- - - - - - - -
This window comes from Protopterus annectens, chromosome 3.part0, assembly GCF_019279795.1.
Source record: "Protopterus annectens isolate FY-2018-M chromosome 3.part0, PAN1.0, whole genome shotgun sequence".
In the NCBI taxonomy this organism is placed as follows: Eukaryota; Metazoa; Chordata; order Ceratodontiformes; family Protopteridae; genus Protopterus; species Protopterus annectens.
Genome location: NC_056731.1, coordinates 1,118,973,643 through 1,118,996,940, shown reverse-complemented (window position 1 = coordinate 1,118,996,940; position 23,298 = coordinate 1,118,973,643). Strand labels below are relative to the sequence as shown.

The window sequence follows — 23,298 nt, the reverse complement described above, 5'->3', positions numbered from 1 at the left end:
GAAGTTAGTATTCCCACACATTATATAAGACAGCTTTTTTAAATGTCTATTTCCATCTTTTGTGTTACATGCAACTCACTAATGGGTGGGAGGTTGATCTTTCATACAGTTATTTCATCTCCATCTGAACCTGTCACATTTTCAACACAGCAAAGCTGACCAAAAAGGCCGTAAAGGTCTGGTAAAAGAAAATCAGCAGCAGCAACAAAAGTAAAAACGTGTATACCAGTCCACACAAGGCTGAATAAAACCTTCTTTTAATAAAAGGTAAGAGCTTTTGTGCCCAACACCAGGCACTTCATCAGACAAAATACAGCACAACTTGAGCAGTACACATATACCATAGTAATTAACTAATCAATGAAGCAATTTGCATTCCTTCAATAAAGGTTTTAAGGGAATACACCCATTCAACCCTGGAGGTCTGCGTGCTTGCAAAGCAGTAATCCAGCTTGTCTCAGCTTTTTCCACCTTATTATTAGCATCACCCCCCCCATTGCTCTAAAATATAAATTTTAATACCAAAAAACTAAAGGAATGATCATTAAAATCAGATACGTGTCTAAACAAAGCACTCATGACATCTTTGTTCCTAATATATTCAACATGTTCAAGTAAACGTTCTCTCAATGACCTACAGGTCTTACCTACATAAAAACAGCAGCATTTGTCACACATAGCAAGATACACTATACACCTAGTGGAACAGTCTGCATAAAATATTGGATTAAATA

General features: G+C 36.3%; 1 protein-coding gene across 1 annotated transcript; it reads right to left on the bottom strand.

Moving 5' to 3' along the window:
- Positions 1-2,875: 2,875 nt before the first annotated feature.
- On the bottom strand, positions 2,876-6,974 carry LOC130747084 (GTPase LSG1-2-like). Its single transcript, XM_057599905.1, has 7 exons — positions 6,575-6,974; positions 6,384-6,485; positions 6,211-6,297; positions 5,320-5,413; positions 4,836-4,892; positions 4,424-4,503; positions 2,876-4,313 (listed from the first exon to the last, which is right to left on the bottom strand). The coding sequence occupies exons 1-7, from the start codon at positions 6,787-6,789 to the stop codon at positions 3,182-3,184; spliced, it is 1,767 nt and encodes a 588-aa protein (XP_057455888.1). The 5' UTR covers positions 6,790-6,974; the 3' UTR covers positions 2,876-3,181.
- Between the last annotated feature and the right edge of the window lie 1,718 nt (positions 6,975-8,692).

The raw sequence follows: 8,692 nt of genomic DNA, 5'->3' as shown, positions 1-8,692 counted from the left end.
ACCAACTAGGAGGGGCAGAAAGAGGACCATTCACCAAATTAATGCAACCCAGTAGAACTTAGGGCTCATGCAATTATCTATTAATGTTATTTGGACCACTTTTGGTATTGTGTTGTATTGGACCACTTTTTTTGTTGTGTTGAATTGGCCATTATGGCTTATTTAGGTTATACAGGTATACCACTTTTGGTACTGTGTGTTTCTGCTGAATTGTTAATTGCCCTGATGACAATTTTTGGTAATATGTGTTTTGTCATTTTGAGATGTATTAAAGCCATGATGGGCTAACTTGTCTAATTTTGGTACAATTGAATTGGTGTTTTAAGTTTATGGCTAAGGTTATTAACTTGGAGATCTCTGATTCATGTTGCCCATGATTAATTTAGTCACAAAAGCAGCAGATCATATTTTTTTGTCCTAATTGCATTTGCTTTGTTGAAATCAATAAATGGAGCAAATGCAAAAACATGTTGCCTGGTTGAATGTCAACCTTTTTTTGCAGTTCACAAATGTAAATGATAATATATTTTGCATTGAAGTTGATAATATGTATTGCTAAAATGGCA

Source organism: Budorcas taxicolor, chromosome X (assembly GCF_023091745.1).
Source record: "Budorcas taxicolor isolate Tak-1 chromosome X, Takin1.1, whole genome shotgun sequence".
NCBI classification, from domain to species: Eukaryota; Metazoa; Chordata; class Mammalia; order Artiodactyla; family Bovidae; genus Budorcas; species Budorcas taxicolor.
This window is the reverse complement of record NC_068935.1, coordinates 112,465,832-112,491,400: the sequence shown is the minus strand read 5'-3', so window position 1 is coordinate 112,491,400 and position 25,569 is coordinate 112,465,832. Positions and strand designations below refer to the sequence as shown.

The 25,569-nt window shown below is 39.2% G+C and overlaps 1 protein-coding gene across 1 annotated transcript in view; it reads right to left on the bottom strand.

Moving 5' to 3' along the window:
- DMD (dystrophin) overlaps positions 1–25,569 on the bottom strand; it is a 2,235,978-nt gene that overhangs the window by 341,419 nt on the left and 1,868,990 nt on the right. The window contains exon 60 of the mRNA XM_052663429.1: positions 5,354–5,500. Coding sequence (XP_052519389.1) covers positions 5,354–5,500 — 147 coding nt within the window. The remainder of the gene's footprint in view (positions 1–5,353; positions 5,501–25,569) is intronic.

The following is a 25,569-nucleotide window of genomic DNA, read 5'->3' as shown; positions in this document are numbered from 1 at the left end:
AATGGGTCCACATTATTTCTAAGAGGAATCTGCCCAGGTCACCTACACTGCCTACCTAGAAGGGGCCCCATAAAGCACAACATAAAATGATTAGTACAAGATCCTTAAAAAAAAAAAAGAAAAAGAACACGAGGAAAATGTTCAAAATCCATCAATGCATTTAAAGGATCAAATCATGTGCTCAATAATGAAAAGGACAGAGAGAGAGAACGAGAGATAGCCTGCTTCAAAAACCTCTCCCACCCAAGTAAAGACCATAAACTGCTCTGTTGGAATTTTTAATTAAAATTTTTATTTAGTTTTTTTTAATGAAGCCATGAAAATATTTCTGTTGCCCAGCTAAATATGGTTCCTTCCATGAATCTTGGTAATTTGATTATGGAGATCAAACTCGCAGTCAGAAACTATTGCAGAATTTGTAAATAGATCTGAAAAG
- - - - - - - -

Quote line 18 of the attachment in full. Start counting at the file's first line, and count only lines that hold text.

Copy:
The 25,569-nt window shown below is 39.2% G+C and overlaps 1 protein-coding gene across 1 annotated transcript in view; it reads right to left on the bottom strand.